The request comes after a new book, as well as a “60 Minutes” report, explored whether lawmakers were reaping personal profits with information they obtained as members of Congress.
Bachus was among a handful of lawmakers singled out, alongside House Speaker John Boehner (R-Ohio) and Minority Leader Nancy Pelosi (D-Calif.), in both the book and the report, highlighting a number of moves that appeared as if they could have been motivated by private information.
For example, the book asserts that after meeting privately with such officials as Federal Reserve Chairman Ben Bernanke at the height of the financial crisis, Bachus made a trade that would show significant profits if the market fell, eventually nearly doubling his investment on the move.
Bachus responded to several of the book’s claims Wednesday, writing in a letter to its publisher that it was full of “serious untruths,” and that it was a “total lie” that he profited from non-public information. Bachus did not immediately respond to Frank’s letter.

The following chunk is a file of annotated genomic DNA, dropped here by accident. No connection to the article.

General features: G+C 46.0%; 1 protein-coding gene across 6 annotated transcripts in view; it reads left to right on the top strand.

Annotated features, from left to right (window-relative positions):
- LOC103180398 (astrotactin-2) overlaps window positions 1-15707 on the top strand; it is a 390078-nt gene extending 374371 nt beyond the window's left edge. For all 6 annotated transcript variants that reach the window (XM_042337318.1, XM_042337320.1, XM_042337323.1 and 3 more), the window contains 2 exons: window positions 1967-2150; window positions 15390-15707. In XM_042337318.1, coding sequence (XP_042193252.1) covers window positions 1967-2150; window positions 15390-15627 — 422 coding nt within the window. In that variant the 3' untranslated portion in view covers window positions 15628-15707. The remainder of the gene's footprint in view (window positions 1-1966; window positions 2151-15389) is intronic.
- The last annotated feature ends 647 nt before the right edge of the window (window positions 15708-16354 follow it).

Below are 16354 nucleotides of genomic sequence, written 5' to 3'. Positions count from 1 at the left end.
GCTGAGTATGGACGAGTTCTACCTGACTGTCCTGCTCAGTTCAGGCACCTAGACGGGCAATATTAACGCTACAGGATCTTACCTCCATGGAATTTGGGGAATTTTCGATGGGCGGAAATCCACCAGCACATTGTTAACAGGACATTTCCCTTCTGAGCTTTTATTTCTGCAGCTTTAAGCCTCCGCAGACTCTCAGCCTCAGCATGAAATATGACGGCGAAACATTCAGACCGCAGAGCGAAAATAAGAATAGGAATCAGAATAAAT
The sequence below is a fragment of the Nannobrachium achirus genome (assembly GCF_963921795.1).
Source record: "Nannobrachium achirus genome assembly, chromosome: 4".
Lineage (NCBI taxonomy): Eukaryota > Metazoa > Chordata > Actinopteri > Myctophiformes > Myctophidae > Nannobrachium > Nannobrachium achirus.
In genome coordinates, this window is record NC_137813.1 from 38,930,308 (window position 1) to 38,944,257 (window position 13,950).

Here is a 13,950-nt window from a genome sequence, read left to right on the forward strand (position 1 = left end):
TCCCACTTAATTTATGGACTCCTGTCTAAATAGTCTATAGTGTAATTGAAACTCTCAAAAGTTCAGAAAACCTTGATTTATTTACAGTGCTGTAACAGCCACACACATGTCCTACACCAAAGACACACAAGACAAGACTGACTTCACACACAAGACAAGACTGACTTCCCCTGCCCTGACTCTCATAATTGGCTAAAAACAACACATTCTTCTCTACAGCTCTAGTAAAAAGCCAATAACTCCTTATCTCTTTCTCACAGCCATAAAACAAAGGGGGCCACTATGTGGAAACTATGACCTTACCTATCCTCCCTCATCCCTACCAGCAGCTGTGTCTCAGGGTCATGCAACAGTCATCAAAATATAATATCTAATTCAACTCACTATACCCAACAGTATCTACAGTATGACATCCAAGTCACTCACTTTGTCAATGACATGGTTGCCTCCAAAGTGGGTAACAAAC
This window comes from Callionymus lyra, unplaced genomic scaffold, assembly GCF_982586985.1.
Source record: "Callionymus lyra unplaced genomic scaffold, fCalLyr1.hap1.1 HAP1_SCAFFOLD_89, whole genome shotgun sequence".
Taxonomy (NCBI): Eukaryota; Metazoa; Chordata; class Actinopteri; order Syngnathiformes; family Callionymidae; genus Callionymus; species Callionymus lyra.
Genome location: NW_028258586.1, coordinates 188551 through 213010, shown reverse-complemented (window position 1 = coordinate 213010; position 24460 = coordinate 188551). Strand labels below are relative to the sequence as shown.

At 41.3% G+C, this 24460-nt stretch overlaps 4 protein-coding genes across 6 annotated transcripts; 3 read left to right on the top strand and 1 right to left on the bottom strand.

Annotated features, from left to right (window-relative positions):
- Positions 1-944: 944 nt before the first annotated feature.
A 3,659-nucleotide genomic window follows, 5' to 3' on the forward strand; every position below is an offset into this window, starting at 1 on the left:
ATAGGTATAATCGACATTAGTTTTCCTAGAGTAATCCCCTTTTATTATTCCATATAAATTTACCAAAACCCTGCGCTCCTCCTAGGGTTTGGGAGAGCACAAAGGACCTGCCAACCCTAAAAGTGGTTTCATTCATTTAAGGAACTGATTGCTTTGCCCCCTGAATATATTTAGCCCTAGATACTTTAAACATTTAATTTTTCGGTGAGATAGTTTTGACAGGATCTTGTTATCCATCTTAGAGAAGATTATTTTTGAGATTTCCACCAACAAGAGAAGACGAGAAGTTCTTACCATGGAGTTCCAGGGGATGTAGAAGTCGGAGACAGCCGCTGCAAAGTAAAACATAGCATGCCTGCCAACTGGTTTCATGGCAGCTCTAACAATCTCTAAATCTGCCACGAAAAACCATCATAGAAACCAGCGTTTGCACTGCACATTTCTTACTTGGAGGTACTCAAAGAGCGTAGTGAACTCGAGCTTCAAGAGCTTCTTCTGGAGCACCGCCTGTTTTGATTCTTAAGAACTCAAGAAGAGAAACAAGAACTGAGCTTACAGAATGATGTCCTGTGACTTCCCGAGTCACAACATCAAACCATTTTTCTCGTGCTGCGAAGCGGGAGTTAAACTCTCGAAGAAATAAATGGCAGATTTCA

The renewed spotlight on congressional trading has provided a boost of momentum to legislation introduced earlier this Congress by Reps. Louise Slaughter (D-N.Y.) and Tim Walz (D-Minn.) that would prohibit members and White House employees from trading on private information, or providing private information to “political intelligence” firms.
Similar bills are being introduced by Sens. Scott Brown (R-Mass.) and Kirsten Gillibrand (D-N.Y.), and the Senate Homeland Security and Governmental Affairs Committee will be exploring potential insider trading in an upcoming hearing.